Ted Woodley and the 356-metre Wish

CN Tower EdgeWalk is nothing for 90-year-old Tansley Woods resident

By Kristian Partington

Ted Woodley easily recalls the news clips in 1976 when a 10-ton Sikorsky helicopter carried the final piece of the 102-metre broadcasting tower to the peak of the CN Tower and a brave steel worker fixed it into place. It was the final act in a monumental feat of engineering, and anyone who’s spent any time in the Toronto area seems to have a connection to the iconic tower.   

Ted and two team members wearing jumpsuits leaning backward over the edge of the top of the CN tower
Ted, Jamie and Curtis comfortable at the top of the Toronto skyline.

Nearly 40 years after he watched those news stories, Ted had the opportunity to view the tower from a different perspective when he linked himself to a tether system at 356 meters above ground and circled the main pod of the tower during the CN Tower EdgeWalk. At 90 years old, this was a wish fulfilled – an exhilarating chance to grab hold of life and dance with her high above the bustle of the world below.

Actually, to hear Ted tell the story, it really wasn’t a big deal. Calm and cool, he had no problems conquering the walk.

“I’m not afraid of heights and when I saw other people doing it I thought, boy, I would sure like to do that,” Ted says. “It was just a desire in my heart because I knew I could do it, but I thought nope, it’s impossible for me to do it at my age.”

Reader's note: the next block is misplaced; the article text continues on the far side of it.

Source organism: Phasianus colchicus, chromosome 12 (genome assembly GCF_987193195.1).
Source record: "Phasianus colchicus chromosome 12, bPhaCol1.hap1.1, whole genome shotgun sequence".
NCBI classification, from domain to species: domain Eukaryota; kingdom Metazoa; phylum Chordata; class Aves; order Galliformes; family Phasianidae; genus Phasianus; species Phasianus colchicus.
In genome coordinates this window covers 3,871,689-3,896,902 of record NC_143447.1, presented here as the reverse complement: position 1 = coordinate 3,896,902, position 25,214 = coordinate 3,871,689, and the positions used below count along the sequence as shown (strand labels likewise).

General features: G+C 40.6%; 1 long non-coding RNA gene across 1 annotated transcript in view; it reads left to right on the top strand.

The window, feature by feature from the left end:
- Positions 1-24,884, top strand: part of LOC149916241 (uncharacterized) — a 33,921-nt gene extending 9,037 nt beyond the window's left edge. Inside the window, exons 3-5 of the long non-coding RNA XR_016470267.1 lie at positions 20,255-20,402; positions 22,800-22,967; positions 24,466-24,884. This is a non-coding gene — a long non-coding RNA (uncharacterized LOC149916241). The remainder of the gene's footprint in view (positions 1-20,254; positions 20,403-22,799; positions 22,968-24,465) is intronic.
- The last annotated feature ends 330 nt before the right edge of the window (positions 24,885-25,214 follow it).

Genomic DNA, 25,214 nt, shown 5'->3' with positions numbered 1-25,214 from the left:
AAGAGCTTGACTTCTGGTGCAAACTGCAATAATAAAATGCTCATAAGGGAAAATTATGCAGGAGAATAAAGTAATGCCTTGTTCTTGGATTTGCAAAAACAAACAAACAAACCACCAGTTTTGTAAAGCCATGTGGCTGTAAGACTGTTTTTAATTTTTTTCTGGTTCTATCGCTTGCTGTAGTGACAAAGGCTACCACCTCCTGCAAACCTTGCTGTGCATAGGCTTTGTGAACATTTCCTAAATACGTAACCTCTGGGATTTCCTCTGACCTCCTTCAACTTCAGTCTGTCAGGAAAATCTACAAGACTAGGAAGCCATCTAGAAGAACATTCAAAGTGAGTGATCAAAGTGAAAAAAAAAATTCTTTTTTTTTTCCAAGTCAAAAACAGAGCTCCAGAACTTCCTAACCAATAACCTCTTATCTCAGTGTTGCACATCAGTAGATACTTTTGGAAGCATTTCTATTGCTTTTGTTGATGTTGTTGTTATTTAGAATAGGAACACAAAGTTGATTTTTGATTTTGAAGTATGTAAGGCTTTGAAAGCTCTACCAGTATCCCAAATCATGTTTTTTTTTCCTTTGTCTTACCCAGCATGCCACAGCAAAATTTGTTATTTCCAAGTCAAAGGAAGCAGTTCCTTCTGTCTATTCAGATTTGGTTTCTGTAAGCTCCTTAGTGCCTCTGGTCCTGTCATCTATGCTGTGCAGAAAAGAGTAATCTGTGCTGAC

But for the team at Tansley Woods it seems anything is possible and within a few months of submitting his wish through the village’s Make a Wish Program, he was on the edge of the tower with assistant general manager Curtis Ferry and personal support worker Jamie Rigatto.

“I felt very relaxed,” Ted recalls. “I had no troubles looking straight down or looking away. We were a half hour on the walk and I did everything.”

Curtis was quite impressed with how calm Ted was. Jaime was conquering a fear of heights but for Ted, it was a walk in the park.

“He did it like it was nothing,” Curtis says. “He had no problem.”

For Curtis, the opportunity to share such a memorable experience with a resident is a great gift. Life is busy and it’s easy to get caught up in day-to-day operations within the village, he says. An event like this is a reminder that life is just waiting for everyone, no matter their ability or age, to grab hold of it and go.

“It’s our mandate,” he says. “We want to provide life experiences . . . and with this, you’re out there and you can just fully engross yourself in the activity that that resident is doing and you can enjoy it with them rather than kind of sitting back and watching them enjoying it.”

Ted is the type of guy who likes to keep busy around the village; he helps deliver the mail, works in the general store and sits on the residents’ council. He’s active and in good shape, he says, and he “very much enjoyed” the chance to test his limits at the CN Tower.

“It’s been a thing I’d like to have done for years but thought it was an impossibility,” he says. “I’d tell people that if they have a wish, put it in, because it’s great to accomplish something that you’ve always wanted to do.”